There’s nothing quite like a family business for making sure everyone pulls together.
In Swaziland the business of political repression is run by the Dlamini family with the monarch at the head of the family.
Last week we saw a Dlamini appointed head of government (Prime Minister) by King Mswati III. In Swaziland only a Dlamini can be Prime Mimister. There’s no law that says this and it certainly isn’t in the constitution, but that’s the way it is. That’s the way the ruling family holds on to power.
Last week the king also announced his choices for Senate (he chooses 20 out of the 30 places, MPs choose the other ten. None are elected by the people). Four of his choices are princes or princesses and another five are chiefs.
In Swaziland chiefs do the king’s bidding at a local level. People know not to mess with the chief because their livelihood depends on his goodwill. In some parts of Swaziland the chiefs are given the power to decide who gets food that has been donated by international agencies. The chiefs quite literally have power of life and death in such cases and with 65 percent of the population of Swaziland receiving food aid last year that’s some power.
The speaker of the House of Assembly is also a prince.
There have been new appointments to the Swazi National Council Standing Committee (commonly known as Liqoqo). This is the ‘advisory’ body to the king and is in effect the committee that decides the traditional law of Swaziland. And in Swaziland traditional law beats the constitution if ever there is a clash. It is also generally accepted (at least by Liqoqo) that it can veto any decision made by the Swazi parliament.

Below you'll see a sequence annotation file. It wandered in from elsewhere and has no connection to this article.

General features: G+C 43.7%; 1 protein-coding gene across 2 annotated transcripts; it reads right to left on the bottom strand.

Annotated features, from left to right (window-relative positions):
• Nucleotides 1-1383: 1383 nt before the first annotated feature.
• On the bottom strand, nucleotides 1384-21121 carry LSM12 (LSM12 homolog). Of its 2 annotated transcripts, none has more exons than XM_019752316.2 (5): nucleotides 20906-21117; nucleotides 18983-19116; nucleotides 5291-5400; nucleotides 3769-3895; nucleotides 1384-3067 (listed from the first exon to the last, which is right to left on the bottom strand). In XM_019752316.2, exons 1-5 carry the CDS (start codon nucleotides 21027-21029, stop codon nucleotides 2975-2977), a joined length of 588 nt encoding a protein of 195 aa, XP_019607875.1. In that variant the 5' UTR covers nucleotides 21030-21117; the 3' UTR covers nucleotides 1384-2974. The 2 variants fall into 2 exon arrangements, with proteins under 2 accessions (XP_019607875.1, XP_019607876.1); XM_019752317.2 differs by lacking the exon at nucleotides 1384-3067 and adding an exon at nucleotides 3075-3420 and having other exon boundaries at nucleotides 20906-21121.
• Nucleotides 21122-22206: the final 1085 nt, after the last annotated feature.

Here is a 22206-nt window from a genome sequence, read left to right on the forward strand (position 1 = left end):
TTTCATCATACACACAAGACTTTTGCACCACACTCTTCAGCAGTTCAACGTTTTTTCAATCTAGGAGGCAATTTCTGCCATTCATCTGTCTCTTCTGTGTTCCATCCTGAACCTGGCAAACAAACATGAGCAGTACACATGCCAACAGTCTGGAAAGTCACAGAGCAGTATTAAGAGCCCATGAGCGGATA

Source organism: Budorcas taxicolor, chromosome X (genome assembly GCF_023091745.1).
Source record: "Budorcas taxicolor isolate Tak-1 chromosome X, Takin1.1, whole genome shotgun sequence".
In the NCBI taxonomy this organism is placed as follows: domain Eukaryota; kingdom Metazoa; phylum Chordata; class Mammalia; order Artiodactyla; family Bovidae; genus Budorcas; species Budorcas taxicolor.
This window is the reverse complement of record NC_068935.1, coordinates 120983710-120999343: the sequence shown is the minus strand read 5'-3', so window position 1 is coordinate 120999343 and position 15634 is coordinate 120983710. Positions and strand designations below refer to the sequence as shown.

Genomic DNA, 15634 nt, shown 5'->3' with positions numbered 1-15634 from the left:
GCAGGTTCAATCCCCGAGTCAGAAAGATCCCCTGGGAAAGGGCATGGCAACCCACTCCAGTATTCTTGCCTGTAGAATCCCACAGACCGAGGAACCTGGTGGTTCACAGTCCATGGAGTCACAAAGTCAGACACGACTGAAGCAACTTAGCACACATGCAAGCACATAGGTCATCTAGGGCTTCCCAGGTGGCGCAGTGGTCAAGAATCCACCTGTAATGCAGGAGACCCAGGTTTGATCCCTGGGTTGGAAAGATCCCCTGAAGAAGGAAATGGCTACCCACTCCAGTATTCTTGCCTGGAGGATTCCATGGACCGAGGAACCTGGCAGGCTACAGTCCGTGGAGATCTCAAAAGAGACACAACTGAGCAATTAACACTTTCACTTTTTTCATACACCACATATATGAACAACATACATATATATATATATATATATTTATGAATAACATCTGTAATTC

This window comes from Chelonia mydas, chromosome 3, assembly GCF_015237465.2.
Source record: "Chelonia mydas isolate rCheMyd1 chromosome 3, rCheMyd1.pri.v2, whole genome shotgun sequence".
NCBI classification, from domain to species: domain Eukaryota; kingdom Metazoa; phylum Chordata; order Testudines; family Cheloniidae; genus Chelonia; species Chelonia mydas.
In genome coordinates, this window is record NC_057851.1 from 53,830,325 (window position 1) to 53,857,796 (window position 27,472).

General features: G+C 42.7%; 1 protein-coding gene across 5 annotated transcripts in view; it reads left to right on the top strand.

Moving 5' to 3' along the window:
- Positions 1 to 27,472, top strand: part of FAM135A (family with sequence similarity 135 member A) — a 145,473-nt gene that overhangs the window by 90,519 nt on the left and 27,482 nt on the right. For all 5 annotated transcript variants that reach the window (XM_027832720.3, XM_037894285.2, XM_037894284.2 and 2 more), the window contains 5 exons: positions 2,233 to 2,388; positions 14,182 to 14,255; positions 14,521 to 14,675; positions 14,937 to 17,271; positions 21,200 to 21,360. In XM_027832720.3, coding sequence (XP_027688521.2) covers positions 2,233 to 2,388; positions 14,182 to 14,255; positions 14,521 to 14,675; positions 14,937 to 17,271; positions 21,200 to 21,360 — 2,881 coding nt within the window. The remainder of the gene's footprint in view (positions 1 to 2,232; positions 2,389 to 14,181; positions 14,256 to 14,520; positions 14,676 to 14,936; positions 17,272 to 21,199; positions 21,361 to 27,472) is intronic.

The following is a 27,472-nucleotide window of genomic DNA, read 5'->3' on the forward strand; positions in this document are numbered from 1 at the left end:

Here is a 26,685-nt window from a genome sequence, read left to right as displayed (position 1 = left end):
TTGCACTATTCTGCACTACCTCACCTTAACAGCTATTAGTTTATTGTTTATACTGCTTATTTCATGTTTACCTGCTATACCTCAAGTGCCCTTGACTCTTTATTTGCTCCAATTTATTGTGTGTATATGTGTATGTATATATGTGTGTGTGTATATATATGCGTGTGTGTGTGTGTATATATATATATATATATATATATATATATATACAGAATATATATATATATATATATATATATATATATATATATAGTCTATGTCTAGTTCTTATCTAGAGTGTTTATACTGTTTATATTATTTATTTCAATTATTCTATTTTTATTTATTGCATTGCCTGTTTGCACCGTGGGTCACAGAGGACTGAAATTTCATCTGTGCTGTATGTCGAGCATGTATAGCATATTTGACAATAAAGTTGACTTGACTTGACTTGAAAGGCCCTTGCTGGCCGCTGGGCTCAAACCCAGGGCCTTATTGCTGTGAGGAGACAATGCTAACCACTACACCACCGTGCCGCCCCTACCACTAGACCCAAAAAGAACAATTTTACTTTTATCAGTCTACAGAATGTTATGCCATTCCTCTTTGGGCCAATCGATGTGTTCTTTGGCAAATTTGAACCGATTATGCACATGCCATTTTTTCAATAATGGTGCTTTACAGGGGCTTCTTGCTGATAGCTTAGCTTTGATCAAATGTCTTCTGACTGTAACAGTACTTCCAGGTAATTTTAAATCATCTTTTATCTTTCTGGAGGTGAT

There are three so-called ‘royal committees’.
The Weekend Observer (18 October 2008) published the names of all three committees and they break down like this.
Liqoqo has 22 members, seven are princes / princesses, six are family Dlamini and three are chiefs.
The 15 members of the Ludzidzini Committee, which advises the Queen Mother, are four princes / princesses, two are Dlamini and four are chiefs.
The third royal committee, the Border Determination Committee, has 12 members, three princes / princesses, three from Dlamini and one chief.
The Times of Swaziland today (22 October 2008) reckons that in total at least 20 princes and princesses and 16 chiefs have been appointed to highly influential decision-making positions that they will occupy for the next five years.
We are still waiting for the king to appoint the cabinet.
With public life in Swaziland effectively carved up by the king to ensure that everyone is singing his praises (if you took away these posts from the family members what would they do all day?) is it any wonder that the kingdom is in the dire state it’s in today?